Netherlands, in the Dutch language, literally means, “Lowlands.” Its name is fitting, as much of the land is actually below sea level. Centuries ago, the people from the Kingdom of the Netherlands began building strong sea walls, called dykes. You may remember the story from Hans Brinker, of The Silver Skates, about the little Dutch boy who plugged a dyke with his finger, saving the countryside below from flooding. Statues of the fictional boy have been erected in various locations throughout the country, mainly for tourists to enjoy. The Dutch used windmill powered pumps to drain the North Sea waters from behind the dykes. The pumps are used to pump the sea water out, leaving low lying land behind, called polders. Using this technique, they have actually been able to increase the size of their small nation. Their constant battle against the sea has given the Dutch a strong sense of national pride.
The Netherlands is often mistakenly referred to as Holland. This is because back in the 1800s, the area called Holland made the biggest contributions to the nation as a whole. Holland is actually just two of twelve provinces within the nation. Noord-and Zuid-Holland are what make up Holland.
The Netherlands is located in northwestern Europe. Its land borders with Germany to the east and Belgium to the south. It also has a large maritime border with the North Sea. It shares this border with its two land neighbors and also the United Kingdom.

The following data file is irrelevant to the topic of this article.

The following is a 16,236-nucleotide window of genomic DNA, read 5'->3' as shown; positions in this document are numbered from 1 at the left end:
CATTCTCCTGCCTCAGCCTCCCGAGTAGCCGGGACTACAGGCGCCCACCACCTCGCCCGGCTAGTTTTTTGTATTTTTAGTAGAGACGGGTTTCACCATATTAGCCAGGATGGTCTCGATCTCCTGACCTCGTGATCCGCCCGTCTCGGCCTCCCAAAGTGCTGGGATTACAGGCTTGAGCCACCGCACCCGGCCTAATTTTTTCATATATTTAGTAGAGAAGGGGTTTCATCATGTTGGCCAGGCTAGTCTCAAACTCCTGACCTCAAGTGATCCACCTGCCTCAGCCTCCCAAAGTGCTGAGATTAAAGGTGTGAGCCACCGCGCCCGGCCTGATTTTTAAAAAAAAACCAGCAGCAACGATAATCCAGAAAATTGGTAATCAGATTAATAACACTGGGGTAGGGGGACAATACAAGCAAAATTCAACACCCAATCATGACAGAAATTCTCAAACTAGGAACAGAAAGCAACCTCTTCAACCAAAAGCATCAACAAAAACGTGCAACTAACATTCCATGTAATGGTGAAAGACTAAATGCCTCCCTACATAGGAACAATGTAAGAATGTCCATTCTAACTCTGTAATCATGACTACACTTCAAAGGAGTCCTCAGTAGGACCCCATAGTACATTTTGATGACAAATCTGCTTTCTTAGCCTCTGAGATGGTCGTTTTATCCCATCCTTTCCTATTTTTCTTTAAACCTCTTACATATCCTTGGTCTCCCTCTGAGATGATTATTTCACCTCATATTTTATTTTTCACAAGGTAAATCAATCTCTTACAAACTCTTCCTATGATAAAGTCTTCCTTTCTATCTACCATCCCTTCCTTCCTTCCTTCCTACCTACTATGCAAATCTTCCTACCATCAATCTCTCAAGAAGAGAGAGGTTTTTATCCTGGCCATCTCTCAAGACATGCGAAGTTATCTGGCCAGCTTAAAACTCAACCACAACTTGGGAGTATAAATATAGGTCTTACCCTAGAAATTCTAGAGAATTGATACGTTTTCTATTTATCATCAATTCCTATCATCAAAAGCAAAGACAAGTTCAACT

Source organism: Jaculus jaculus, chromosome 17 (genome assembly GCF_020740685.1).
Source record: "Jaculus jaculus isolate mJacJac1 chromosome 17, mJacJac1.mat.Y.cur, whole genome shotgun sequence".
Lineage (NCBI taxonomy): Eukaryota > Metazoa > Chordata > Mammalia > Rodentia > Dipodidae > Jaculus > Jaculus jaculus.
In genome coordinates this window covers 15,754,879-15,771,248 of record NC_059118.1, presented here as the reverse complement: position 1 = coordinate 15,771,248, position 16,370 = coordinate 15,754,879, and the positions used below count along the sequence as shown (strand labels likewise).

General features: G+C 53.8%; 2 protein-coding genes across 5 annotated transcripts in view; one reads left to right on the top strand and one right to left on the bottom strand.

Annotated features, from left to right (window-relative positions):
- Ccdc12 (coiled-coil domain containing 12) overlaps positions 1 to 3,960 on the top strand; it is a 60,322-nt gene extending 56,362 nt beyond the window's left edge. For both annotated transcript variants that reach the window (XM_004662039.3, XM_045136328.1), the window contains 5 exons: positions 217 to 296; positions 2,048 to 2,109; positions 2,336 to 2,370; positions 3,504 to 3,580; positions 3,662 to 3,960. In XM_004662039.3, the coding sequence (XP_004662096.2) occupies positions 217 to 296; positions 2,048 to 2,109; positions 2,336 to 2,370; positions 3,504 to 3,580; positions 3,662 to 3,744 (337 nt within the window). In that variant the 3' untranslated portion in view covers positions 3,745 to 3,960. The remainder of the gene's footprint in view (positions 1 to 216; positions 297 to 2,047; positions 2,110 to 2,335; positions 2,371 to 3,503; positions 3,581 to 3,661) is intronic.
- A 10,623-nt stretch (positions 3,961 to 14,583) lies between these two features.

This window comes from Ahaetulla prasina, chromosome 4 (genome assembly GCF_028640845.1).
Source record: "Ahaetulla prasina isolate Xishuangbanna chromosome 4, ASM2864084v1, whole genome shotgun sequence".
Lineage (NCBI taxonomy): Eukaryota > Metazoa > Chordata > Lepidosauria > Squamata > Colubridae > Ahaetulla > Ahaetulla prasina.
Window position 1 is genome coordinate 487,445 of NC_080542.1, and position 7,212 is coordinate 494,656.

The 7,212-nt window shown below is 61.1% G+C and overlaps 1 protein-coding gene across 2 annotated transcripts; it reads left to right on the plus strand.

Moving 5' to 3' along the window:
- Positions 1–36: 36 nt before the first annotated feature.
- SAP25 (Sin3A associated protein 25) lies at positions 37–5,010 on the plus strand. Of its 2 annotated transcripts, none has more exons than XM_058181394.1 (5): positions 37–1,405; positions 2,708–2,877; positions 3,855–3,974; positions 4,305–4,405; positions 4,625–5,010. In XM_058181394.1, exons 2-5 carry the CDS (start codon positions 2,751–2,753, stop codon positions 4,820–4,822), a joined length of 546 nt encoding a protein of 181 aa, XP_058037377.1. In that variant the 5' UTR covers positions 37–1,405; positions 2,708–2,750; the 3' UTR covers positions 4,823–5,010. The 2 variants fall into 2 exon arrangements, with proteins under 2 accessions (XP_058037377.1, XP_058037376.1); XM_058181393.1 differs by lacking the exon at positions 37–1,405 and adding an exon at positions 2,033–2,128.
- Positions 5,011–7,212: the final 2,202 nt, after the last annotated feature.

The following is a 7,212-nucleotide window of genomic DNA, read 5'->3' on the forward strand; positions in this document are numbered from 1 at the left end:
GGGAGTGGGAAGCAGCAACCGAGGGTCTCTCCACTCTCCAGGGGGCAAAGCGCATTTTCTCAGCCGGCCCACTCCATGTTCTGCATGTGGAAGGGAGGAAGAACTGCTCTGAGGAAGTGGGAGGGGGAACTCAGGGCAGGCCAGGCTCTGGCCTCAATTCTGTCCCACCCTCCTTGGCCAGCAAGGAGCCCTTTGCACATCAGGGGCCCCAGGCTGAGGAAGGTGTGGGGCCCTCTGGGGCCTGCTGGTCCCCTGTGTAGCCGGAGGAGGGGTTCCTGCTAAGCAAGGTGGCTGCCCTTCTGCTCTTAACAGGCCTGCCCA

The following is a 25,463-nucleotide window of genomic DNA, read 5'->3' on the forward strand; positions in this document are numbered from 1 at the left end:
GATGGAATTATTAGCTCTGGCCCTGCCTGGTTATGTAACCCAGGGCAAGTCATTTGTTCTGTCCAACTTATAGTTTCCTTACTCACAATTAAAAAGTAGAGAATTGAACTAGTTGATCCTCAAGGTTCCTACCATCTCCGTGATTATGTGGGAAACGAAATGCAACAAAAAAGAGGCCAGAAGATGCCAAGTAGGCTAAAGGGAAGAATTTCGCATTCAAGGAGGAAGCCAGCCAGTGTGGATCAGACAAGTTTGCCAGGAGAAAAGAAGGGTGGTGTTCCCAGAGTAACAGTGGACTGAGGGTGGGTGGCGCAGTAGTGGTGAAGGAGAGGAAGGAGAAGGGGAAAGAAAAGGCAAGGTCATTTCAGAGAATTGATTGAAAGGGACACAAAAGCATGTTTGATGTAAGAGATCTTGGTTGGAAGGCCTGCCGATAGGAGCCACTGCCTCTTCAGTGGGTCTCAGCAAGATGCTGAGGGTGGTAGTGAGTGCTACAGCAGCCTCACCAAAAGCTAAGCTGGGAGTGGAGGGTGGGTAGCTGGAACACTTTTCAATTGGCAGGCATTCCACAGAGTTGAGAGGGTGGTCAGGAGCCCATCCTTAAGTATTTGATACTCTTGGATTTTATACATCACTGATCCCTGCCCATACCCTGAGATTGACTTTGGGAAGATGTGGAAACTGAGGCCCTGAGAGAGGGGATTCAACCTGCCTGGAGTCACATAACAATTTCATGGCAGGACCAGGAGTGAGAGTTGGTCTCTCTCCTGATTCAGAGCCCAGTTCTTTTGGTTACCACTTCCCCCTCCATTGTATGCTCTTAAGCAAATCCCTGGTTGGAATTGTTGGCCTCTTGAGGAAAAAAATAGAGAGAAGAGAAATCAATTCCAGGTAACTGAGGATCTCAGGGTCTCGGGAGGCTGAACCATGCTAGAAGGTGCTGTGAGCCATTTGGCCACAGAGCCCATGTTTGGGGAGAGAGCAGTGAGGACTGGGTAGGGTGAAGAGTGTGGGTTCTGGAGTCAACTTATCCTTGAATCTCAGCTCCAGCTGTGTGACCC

The Dutch have a long and fascinating history dating back some 37,000 years. In 2009 a fragment of a Neanderthal skull was found partially buried in the sand on the floor of the North Sea. Anthropologists estimate this fragment to be from the earliest years of inhabitants in the area.
The Dutch war, in which they were fighting for independence, is often referred to as “The Eighty Years War” (1568-1648.) The first fifty years were between Spain and the Netherlands but in the last thirty years, much of Europe was involved and this segment is called “The Thirty Years War.” During “The Eighty Years War”, the Dutch provinces became the most important trading centers of northern Europe. In the 17th and 18th centuries, the Dutch were the most economically wealthy and scientifically advanced of all European nations. This time in history is referred to as “The Golden Era.”